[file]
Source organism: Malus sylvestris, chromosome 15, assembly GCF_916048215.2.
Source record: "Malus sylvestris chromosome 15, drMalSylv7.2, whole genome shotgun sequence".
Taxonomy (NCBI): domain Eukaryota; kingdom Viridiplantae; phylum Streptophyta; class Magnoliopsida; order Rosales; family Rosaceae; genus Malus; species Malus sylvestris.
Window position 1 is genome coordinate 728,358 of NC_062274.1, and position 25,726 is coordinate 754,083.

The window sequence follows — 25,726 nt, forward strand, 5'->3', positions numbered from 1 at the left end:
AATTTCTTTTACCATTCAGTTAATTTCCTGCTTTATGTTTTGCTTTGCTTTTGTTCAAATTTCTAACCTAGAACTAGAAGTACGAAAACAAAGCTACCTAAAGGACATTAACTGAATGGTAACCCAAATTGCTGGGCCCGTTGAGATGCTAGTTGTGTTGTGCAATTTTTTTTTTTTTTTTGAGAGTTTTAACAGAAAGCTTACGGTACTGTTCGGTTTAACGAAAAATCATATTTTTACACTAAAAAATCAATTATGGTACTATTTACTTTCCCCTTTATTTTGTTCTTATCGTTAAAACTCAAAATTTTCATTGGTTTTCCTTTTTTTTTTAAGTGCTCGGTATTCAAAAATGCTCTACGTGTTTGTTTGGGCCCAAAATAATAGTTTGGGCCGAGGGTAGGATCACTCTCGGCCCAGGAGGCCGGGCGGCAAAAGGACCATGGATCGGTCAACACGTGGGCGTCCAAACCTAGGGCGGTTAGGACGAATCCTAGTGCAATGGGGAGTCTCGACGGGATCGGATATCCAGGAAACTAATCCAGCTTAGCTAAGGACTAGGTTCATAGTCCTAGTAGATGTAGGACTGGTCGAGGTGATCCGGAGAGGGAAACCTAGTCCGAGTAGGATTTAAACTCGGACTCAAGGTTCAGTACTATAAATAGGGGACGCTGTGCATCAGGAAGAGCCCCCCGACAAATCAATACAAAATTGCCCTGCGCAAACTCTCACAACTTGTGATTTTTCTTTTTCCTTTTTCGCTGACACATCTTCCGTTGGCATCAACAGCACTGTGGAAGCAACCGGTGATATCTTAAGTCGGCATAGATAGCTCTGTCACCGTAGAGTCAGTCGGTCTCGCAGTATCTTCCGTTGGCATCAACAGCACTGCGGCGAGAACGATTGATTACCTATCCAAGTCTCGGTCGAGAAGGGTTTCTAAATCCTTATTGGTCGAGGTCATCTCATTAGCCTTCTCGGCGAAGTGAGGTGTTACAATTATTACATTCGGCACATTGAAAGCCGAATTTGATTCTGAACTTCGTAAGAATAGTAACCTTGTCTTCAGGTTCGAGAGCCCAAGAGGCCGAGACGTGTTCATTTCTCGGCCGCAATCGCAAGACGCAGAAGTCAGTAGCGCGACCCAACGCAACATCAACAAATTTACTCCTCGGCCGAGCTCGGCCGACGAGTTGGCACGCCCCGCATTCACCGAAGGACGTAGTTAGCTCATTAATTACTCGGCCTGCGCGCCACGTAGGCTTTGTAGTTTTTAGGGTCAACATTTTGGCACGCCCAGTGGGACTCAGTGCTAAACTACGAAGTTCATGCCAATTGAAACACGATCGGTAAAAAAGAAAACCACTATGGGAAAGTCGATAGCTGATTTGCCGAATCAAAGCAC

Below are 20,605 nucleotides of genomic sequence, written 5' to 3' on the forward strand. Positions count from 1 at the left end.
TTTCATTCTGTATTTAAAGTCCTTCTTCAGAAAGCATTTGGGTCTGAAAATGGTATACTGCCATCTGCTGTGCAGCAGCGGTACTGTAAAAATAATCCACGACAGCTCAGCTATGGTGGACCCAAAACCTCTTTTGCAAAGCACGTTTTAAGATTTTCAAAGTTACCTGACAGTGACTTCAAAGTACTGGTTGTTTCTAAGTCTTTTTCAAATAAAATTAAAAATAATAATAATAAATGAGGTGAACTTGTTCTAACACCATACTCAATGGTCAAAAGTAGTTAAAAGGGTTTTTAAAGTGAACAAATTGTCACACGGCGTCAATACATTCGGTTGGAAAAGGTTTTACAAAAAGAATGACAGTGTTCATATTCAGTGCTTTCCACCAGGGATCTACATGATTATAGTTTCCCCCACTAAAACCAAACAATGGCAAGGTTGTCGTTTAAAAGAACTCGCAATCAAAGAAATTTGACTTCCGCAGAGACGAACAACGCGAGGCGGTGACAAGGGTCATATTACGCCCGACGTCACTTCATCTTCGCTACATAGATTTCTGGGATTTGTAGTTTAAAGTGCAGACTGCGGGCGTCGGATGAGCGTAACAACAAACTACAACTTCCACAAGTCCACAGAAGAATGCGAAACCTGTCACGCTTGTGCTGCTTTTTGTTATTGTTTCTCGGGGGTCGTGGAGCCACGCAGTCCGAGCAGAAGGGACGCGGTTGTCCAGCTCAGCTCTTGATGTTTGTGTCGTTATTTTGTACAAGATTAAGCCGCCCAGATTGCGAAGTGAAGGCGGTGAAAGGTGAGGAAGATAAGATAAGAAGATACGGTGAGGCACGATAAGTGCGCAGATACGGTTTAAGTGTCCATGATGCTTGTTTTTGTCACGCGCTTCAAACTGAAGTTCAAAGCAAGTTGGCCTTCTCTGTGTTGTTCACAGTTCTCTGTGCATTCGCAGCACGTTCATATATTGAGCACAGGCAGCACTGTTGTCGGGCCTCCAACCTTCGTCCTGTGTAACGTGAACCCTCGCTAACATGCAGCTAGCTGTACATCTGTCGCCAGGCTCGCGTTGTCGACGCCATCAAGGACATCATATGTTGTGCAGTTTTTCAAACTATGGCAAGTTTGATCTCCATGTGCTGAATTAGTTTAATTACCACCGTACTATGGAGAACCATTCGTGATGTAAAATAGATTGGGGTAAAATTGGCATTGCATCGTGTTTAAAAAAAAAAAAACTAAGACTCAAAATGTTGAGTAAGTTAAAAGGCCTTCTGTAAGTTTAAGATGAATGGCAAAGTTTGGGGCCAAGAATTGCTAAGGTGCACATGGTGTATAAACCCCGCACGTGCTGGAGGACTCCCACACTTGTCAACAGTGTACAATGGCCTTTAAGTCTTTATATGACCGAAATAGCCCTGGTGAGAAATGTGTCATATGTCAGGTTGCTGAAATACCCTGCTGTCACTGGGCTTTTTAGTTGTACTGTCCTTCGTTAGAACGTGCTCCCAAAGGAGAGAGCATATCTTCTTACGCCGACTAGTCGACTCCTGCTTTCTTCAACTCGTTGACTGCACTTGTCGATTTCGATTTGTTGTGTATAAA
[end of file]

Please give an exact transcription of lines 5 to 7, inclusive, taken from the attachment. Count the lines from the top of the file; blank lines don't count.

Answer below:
The window sequence follows — 25,726 nt, forward strand, 5'->3', positions numbered from 1 at the left end:
AATTTCTTTTACCATTCAGTTAATTTCCTGCTTTATGTTTTGCTTTGCTTTTGTTCAAATTTCTAACCTAGAACTAGAAGTACGAAAACAAAGCTACCTAAAGGACATTAACTGAATGGTAACCCAAATTGCTGGGCCCGTTGAGATGCTAGTTGTGTTGTGCAATTTTTTTTTTTTTTTTGAGAGTTTTAACAGAAAGCTTACGGTACTGTTCGGTTTAACGAAAAATCATATTTTTACACTAAAAAATCAATTATGGTACTATTTACTTTCCCCTTTATTTTGTTCTTATCGTTAAAACTCAAAATTTTCATTGGTTTTCCTTTTTTTTTTAAGTGCTCGGTATTCAAAAATGCTCTACGTGTTTGTTTGGGCCCAAAATAATAGTTTGGGCCGAGGGTAGGATCACTCTCGGCCCAGGAGGCCGGGCGGCAAAAGGACCATGGATCGGTCAACACGTGGGCGTCCAAACCTAGGGCGGTTAGGACGAATCCTAGTGCAATGGGGAGTCTCGACGGGATCGGATATCCAGGAAACTAATCCAGCTTAGCTAAGGACTAGGTTCATAGTCCTAGTAGATGTAGGACTGGTCGAGGTGATCCGGAGAGGGAAACCTAGTCCGAGTAGGATTTAAACTCGGACTCAAGGTTCAGTACTATAAATAGGGGACGCTGTGCATCAGGAAGAGCCCCCCGACAAATCAATACAAAATTGCCCTGCGCAAACTCTCACAACTTGTGATTTTTCTTTTTCCTTTTTCGCTGACACATCTTCCGTTGGCATCAACAGCACTGTGGAAGCAACCGGTGATATCTTAAGTCGGCATAGATAGCTCTGTCACCGTAGAGTCAGTCGGTCTCGCAGTATCTTCCGTTGGCATCAACAGCACTGCGGCGAGAACGATTGATTACCTATCCAAGTCTCGGTCGAGAAGGGTTTCTAAATCCTTATTGGTCGAGGTCATCTCATTAGCCTTCTCGGCGAAGTGAGGTGTTACAATTATTACATTCGGCACATTGAAAGCCGAATTTGATTCTGAACTTCGTAAGAATAGTAACCTTGTCTTCAGGTTCGAGAGCCCAAGAGGCCGAGACGTGTTCATTTCTCGGCCGCAATCGCAAGACGCAGAAGTCAGTAGCGCGACCCAACGCAACATCAACAAATTTACTCCTCGGCCGAGCTCGGCCGACGAGTTGGCACGCCCCGCATTCACCGAAGGACGTAGTTAGCTCATTAATTACTCGGCCTGCGCGCCACGTAGGCTTTGTAGTTTTTAGGGTCAACATTTTGGCACGCCCAGTGGGACTCAGTGCTAAACTACGAAGTTCATGCCAATTGAAACACGATCGGTAAAAAAGAAAACCACTATGGGAAAGTCGATAGCTGATTTGCCGAATCAAAGCAC

Below are 20,605 nucleotides of genomic sequence, written 5' to 3' on the forward strand. Positions count from 1 at the left end.